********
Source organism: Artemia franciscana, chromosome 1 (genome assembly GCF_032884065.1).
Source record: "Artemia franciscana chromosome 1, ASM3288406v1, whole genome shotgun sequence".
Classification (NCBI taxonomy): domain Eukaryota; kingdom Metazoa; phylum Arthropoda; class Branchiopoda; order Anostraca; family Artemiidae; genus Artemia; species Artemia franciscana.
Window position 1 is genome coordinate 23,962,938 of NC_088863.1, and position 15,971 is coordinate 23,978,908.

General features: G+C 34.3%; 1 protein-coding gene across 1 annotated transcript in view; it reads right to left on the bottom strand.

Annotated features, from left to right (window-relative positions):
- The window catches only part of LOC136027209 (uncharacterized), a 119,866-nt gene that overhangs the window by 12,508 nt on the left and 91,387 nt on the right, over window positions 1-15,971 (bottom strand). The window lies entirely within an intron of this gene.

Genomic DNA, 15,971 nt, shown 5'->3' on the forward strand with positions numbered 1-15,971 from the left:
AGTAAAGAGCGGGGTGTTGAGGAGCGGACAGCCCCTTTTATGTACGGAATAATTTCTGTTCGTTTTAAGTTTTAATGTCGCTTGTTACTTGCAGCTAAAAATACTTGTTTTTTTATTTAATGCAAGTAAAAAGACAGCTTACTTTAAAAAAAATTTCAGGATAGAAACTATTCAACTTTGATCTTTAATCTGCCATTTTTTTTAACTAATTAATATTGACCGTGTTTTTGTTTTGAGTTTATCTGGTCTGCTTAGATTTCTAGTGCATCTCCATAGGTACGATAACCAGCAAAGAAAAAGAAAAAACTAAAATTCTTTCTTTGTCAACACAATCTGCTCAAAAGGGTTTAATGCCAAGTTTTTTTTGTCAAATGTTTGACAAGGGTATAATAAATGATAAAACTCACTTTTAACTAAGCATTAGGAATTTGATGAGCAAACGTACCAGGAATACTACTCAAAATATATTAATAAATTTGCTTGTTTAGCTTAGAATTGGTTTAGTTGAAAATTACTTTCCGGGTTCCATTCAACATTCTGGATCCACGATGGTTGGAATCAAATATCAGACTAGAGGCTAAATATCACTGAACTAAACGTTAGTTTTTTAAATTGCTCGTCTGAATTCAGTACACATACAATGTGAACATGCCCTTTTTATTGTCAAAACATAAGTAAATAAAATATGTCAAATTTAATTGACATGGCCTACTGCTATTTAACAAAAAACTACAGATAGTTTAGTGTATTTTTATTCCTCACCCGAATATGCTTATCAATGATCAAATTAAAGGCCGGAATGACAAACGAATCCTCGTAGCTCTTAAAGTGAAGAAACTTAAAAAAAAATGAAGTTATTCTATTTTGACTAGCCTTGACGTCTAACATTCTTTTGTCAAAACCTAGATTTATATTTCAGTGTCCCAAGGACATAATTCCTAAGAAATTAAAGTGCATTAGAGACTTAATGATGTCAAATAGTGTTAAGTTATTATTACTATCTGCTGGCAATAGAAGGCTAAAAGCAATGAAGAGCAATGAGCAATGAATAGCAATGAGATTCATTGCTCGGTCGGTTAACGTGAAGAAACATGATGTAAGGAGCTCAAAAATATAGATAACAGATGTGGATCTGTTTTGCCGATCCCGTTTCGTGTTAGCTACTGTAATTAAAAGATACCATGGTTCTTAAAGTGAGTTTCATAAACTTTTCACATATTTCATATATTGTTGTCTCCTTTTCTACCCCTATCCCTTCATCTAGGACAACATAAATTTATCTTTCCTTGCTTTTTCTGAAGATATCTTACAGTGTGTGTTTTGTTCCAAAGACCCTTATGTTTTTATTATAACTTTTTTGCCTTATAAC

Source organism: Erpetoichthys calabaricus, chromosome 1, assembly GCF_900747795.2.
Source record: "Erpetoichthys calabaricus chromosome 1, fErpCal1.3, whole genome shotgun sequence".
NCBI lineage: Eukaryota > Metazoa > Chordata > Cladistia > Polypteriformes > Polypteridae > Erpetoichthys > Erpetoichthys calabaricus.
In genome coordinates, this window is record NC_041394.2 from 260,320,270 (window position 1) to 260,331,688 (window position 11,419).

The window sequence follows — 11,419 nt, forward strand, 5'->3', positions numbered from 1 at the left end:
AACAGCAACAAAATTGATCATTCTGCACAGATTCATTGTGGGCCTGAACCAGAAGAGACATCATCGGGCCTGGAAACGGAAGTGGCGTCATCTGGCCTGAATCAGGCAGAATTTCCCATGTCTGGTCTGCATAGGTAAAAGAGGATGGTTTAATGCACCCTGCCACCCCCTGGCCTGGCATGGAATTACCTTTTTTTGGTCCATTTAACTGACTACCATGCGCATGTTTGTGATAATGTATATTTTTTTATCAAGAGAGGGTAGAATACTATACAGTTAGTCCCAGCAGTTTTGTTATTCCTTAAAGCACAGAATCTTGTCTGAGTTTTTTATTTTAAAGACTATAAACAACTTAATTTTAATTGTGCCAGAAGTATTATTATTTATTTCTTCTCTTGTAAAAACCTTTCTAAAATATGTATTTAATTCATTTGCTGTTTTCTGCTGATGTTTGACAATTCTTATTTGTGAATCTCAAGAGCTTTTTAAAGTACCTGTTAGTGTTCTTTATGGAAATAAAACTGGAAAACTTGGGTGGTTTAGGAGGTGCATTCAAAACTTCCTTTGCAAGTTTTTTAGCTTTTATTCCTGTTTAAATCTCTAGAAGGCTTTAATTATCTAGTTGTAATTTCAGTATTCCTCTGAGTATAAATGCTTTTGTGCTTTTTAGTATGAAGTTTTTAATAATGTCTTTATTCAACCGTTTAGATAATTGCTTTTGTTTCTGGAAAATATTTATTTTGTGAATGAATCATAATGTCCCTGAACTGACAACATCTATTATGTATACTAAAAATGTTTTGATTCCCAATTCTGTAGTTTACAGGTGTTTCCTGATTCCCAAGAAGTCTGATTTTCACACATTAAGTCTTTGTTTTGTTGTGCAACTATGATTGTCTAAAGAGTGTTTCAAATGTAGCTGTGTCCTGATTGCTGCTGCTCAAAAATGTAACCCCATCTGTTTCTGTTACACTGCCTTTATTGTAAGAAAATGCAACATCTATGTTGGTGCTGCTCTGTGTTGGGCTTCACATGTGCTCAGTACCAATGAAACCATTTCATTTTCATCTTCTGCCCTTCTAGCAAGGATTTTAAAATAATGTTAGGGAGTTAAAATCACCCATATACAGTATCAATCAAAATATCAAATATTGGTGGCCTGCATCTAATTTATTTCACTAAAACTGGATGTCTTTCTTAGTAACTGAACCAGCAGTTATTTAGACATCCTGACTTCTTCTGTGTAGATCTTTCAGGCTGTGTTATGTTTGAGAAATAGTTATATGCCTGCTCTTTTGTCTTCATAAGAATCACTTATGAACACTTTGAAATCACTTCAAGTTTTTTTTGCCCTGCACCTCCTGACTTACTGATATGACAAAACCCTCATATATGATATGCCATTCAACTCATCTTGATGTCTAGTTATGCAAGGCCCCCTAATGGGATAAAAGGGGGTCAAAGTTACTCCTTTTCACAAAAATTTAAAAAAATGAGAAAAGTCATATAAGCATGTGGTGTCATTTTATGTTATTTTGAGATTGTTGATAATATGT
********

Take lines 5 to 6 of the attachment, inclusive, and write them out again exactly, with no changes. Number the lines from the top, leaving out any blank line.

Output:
General features: G+C 34.3%; 1 protein-coding gene across 1 annotated transcript in view; it reads right to left on the bottom strand.

Annotated features, from left to right (window-relative positions):